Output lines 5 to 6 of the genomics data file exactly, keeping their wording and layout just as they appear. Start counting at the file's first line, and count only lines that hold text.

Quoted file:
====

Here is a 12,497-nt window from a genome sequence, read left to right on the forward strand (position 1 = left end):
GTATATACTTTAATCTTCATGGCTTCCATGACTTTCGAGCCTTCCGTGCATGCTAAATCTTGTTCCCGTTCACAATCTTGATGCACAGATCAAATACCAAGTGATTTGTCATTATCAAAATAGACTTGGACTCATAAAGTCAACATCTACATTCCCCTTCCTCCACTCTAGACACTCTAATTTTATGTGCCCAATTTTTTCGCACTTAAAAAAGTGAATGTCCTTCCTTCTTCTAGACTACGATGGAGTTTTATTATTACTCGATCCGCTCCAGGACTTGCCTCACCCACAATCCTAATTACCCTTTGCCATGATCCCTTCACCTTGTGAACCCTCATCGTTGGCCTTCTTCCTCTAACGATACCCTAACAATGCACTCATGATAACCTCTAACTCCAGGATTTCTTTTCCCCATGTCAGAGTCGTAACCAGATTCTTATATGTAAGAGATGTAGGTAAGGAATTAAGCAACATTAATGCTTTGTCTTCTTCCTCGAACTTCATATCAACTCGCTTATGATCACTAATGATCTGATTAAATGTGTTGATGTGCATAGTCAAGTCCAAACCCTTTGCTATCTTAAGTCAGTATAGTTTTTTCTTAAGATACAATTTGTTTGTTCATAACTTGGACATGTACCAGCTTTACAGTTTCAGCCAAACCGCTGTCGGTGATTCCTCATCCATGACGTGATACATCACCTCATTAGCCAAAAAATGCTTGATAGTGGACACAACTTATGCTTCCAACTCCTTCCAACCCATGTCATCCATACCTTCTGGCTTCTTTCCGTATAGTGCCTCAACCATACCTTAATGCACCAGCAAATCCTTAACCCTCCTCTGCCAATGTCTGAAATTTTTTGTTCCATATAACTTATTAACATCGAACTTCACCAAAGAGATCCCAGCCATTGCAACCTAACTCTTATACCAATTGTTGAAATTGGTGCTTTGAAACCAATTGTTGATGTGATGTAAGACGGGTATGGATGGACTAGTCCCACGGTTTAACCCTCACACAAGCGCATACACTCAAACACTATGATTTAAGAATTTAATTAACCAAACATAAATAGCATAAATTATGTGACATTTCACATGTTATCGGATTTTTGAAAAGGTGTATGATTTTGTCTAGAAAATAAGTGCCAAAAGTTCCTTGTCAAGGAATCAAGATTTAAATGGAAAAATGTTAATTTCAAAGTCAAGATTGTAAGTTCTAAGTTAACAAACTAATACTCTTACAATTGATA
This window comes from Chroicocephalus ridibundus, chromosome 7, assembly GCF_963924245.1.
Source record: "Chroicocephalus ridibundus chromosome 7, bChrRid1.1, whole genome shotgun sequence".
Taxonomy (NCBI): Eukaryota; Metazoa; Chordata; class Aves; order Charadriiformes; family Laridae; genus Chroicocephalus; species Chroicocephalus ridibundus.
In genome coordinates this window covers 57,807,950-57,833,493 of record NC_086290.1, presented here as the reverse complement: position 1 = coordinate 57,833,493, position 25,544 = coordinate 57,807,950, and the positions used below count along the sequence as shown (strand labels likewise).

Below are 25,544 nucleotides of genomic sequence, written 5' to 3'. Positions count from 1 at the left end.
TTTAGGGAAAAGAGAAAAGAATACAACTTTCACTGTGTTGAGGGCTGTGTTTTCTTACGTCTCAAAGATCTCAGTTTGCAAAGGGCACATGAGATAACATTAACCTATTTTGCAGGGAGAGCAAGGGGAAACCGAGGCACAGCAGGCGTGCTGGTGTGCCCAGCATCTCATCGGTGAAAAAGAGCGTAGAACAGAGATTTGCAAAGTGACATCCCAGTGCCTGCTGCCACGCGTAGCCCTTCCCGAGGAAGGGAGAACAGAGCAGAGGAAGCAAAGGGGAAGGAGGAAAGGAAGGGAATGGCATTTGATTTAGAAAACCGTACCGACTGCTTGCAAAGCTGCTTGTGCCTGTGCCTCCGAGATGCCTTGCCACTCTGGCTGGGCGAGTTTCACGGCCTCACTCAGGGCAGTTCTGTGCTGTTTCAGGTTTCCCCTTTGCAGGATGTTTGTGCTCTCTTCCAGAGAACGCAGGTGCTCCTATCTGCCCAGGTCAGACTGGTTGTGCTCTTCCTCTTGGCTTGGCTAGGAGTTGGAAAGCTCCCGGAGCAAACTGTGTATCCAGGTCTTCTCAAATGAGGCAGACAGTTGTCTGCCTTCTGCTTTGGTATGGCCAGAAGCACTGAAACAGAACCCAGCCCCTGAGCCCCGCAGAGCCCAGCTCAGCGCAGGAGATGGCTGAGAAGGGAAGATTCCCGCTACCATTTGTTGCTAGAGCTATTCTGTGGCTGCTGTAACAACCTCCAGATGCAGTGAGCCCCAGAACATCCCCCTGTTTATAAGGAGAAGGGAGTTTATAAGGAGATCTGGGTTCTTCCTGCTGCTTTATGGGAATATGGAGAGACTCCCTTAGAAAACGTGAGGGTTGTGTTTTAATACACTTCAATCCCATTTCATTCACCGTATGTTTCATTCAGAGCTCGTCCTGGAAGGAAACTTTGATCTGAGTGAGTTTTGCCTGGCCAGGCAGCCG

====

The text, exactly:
Taxonomy (NCBI): Eukaryota; Metazoa; Chordata; class Aves; order Charadriiformes; family Laridae; genus Chroicocephalus; species Chroicocephalus ridibundus.
In genome coordinates this window covers 57,807,950-57,833,493 of record NC_086290.1, presented here as the reverse complement: position 1 = coordinate 57,833,493, position 25,544 = coordinate 57,807,950, and the positions used below count along the sequence as shown (strand labels likewise).